This can also happen with brand new components, as anyone who works in a computer
"My friend's system had died due to a blown PSU, so
I told him to put his RAM in another system for testing. Moving the RAM to a
second system resulted in... you guessed it, a second dead PC. I figured he had
just been careless and duly chastised him. Deciding this type of work was best
left to the pros, I took the RAM home with me to test on my system. And you
guessed right, a third dead PC..."
Also, as computer technology progresses, incompatibilities with older parts
are introduced, meaning in some cases parts that fit perfectly well in your
system may go up in smoke as soon as you turn the power on.
How Not to Kill Your Computer This
Be diligent. It's hard to protect your system against defective new
components, but if you are adding something old or second hand, make darn sure
that you know it works and is compatible with your computer's technology before
plugging it in (or at least make sure you have a fire extinguisher handy).
If one of your systems suffered a power supply failure or other major damage
and you need to test which parts survived, don't do the testing with a brand new
system. If you or your friends don't have an expendable system to test
with, take the wreck into a computer store and have them test it. It
should be worth the price to avoid the risk of having a damaged RAM chip or
video card toast your next system too.
Power On, Brain Off
It's a little disappointing to see this particular category so high up on the
list, but then all of us have had our share of brain-dead computer incidents,
things that you just know you shouldn't do, things like plugging and unplugging
cables inside your case with the computer on.
"I was frustrated one day because every
configuration I had set up would not read my second slaved hard drive. All the
jumpers were set right, cable was perfectly fine, and still no second hard disk.
So with the computer on, I finally noticed with my last try that the power cable
was not in the second drive. I then decided to plug the power connector into the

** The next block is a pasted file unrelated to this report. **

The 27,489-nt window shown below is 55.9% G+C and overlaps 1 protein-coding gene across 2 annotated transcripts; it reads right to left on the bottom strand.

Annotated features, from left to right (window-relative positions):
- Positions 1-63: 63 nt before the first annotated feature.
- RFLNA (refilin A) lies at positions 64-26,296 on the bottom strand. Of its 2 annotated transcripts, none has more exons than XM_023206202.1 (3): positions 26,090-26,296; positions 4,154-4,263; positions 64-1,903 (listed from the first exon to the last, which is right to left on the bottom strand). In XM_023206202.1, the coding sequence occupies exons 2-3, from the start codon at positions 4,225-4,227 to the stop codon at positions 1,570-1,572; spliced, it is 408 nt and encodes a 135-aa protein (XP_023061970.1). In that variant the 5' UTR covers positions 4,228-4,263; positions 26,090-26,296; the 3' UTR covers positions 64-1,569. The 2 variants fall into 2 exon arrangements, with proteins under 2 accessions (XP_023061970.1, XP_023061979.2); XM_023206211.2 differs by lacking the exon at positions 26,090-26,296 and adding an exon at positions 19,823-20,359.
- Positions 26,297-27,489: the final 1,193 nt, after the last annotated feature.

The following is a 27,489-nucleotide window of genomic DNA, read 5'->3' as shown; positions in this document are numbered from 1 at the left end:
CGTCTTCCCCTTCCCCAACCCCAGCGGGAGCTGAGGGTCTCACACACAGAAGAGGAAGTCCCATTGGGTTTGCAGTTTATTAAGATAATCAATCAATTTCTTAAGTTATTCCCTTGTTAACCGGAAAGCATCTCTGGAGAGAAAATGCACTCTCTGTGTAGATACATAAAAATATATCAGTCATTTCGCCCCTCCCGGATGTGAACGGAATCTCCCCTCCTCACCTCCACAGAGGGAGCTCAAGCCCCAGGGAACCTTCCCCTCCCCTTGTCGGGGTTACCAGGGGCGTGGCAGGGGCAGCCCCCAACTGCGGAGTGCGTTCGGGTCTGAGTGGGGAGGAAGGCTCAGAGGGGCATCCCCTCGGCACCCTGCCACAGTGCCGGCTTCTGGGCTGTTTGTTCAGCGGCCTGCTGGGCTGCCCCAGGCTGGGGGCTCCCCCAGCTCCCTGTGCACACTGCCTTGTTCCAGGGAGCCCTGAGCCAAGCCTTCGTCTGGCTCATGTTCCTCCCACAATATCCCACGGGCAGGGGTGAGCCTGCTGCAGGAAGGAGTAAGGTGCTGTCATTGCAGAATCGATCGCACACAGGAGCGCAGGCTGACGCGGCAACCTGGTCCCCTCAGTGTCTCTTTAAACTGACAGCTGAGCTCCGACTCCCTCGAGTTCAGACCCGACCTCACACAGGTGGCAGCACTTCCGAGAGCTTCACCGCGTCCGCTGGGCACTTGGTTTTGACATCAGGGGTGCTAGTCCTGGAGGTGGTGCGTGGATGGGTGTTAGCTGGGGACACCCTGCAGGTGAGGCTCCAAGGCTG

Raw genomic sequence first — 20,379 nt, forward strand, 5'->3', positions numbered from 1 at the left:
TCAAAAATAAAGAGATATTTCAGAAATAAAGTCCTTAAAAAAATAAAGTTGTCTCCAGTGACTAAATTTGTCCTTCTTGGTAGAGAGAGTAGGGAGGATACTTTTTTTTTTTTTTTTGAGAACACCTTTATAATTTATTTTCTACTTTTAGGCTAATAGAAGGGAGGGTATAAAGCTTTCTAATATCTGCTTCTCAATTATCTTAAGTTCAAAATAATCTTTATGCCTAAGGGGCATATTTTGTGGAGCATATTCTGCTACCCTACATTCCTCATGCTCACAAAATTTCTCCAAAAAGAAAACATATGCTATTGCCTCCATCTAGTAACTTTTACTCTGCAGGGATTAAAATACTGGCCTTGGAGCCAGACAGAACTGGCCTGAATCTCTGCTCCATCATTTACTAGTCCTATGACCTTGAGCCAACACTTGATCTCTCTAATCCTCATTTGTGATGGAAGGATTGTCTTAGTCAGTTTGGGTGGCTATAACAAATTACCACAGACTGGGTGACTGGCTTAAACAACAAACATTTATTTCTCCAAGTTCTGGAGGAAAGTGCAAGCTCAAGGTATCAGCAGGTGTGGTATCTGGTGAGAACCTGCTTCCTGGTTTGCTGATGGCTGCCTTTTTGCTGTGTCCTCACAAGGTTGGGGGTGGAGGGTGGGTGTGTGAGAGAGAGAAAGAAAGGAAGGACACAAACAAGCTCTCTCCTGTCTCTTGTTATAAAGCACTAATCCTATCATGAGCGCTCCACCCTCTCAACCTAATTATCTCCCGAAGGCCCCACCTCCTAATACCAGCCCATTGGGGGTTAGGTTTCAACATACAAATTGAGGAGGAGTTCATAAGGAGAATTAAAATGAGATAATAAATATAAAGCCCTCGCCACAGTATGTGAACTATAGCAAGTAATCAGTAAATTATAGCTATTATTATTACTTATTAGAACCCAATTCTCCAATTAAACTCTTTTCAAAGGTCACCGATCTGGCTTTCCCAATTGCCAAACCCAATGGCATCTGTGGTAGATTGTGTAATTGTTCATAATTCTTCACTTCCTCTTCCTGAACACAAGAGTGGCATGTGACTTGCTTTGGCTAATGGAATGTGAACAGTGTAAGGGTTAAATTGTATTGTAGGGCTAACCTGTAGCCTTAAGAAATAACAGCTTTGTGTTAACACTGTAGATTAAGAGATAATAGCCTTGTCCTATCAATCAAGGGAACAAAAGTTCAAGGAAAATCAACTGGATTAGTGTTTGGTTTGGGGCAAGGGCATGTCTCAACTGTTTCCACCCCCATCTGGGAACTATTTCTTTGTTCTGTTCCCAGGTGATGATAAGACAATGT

second hard drive with the computer still on. I'm sure you can figure out the
for the record, nothing inside your system should be touched while the power is
on. I don't care if Joe at your local AlphaBetaGamma computer store told
you that floppy drives were hot swappable, just don't do it!
"Once, in my early days of Hardware work, I decided
to swap in a hard drive while the computer was running (It was taking a long
time to shut down). Unfortunately, the Molex connector on the Hard Drive was
upside down, and when I attempted to connect it, I put the connector in off
centre, creating sparks. I then dropped
the Hard drive (steel side down) onto my new graphics card. Sparks went
everywhere, and I lost a hard drive and a video card..."
Another common source of amusingly pyrotechnic computer disasters is that
little self-destruct switch that most power supplies possess; that's right, the
red switch that changes between 115 and 230 volts. Changing this to the
wrong setting can cause a power supply failure as in the first part of this
article in a matter of seconds. You really should know better.
"My friend was having booting problems. Figuring it
had something to do with his hardware, he turned the system around. Seeing a
switch, he figured it might fix his problem, so he decides to flick it... 120v
to 240volts... a huge white light illuminated inside his case and then his
computer gurgled to a halt."
How Not to Kill Your Computer This
Don't be an idiot. You have a power button; use it.